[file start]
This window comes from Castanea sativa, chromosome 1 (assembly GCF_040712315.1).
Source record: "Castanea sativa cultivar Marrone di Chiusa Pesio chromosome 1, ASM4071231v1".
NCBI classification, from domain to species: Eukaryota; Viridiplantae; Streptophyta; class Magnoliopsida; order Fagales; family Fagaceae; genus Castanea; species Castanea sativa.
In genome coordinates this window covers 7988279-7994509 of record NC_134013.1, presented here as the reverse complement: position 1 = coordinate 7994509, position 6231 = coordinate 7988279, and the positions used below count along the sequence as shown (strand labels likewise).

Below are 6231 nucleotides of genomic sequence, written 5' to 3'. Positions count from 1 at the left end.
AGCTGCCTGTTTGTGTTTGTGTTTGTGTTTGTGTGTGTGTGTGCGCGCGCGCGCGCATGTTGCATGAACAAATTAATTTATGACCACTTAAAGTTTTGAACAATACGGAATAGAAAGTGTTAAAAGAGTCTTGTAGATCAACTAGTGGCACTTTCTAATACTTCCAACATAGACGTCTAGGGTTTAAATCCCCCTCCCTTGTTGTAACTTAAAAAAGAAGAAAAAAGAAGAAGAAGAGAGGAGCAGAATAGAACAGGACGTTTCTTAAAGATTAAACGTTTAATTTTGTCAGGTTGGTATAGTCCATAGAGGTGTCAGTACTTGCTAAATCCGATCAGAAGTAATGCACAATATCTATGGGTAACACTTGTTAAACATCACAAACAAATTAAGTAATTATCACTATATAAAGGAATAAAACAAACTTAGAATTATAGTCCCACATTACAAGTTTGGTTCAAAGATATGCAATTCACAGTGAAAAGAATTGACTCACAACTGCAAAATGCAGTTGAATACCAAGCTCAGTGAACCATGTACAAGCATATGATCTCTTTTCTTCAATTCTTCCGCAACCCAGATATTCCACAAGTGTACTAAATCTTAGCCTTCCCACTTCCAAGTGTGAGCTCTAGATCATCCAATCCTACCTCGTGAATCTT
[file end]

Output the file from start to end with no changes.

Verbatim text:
This window comes from Castanea sativa, chromosome 1 (assembly GCF_040712315.1).
Source record: "Castanea sativa cultivar Marrone di Chiusa Pesio chromosome 1, ASM4071231v1".
NCBI classification, from domain to species: Eukaryota; Viridiplantae; Streptophyta; class Magnoliopsida; order Fagales; family Fagaceae; genus Castanea; species Castanea sativa.
In genome coordinates this window covers 7988279-7994509 of record NC_134013.1, presented here as the reverse complement: position 1 = coordinate 7994509, position 6231 = coordinate 7988279, and the positions used below count along the sequence as shown (strand labels likewise).

Below are 6231 nucleotides of genomic sequence, written 5' to 3'. Positions count from 1 at the left end.
AGCTGCCTGTTTGTGTTTGTGTTTGTGTTTGTGTGTGTGTGTGCGCGCGCGCGCGCATGTTGCATGAACAAATTAATTTATGACCACTTAAAGTTTTGAACAATACGGAATAGAAAGTGTTAAAAGAGTCTTGTAGATCAACTAGTGGCACTTTCTAATACTTCCAACATAGACGTCTAGGGTTTAAATCCCCCTCCCTTGTTGTAACTTAAAAAAGAAGAAAAAAGAAGAAGAAGAGAGGAGCAGAATAGAACAGGACGTTTCTTAAAGATTAAACGTTTAATTTTGTCAGGTTGGTATAGTCCATAGAGGTGTCAGTACTTGCTAAATCCGATCAGAAGTAATGCACAATATCTATGGGTAACACTTGTTAAACATCACAAACAAATTAAGTAATTATCACTATATAAAGGAATAAAACAAACTTAGAATTATAGTCCCACATTACAAGTTTGGTTCAAAGATATGCAATTCACAGTGAAAAGAATTGACTCACAACTGCAAAATGCAGTTGAATACCAAGCTCAGTGAACCATGTACAAGCATATGATCTCTTTTCTTCAATTCTTCCGCAACCCAGATATTCCACAAGTGTACTAAATCTTAGCCTTCCCACTTCCAAGTGTGAGCTCTAGATCATCCAATCCTACCTCGTGAATCTT